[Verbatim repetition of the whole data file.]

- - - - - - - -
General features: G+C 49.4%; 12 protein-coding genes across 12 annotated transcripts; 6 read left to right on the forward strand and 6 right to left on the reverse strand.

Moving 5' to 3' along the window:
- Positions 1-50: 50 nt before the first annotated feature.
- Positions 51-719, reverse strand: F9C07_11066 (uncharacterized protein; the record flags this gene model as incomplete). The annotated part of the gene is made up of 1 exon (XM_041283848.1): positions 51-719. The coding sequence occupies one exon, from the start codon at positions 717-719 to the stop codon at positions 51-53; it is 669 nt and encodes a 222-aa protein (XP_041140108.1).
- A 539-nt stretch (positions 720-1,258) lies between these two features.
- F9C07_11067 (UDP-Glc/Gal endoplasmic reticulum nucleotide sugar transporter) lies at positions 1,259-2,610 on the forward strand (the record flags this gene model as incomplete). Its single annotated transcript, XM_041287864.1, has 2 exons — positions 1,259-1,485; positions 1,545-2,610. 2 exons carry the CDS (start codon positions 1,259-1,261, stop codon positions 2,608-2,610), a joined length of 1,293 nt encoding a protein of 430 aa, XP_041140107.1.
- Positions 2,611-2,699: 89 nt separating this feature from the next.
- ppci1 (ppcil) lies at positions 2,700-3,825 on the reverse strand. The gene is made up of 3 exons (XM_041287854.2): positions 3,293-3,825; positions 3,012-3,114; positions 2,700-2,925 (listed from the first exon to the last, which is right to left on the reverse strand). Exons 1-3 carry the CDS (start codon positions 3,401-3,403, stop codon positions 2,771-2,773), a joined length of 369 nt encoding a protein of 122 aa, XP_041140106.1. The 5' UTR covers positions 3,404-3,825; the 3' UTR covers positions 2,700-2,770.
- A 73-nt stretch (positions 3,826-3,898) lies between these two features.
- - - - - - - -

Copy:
General features: G+C 49.4%; 12 protein-coding genes across 12 annotated transcripts; 6 read left to right on the forward strand and 6 right to left on the reverse strand.

Moving 5' to 3' along the window:
- Positions 1-50: 50 nt before the first annotated feature.
- Positions 51-719, reverse strand: F9C07_11066 (uncharacterized protein; the record flags this gene model as incomplete). The annotated part of the gene is made up of 1 exon (XM_041283848.1): positions 51-719. The coding sequence occupies one exon, from the start codon at positions 717-719 to the stop codon at positions 51-53; it is 669 nt and encodes a 222-aa protein (XP_041140108.1).
- A 539-nt stretch (positions 720-1,258) lies between these two features.
- F9C07_11067 (UDP-Glc/Gal endoplasmic reticulum nucleotide sugar transporter) lies at positions 1,259-2,610 on the forward strand (the record flags this gene model as incomplete). Its single annotated transcript, XM_041287864.1, has 2 exons — positions 1,259-1,485; positions 1,545-2,610. 2 exons carry the CDS (start codon positions 1,259-1,261, stop codon positions 2,608-2,610), a joined length of 1,293 nt encoding a protein of 430 aa, XP_041140107.1.
- Positions 2,611-2,699: 89 nt separating this feature from the next.
- ppci1 (ppcil) lies at positions 2,700-3,825 on the reverse strand. The gene is made up of 3 exons (XM_041287854.2): positions 3,293-3,825; positions 3,012-3,114; positions 2,700-2,925 (listed from the first exon to the last, which is right to left on the reverse strand). Exons 1-3 carry the CDS (start codon positions 3,401-3,403, stop codon positions 2,771-2,773), a joined length of 369 nt encoding a protein of 122 aa, XP_041140106.1. The 5' UTR covers positions 3,404-3,825; the 3' UTR covers positions 2,700-2,770.
- A 73-nt stretch (positions 3,826-3,898) lies between these two features.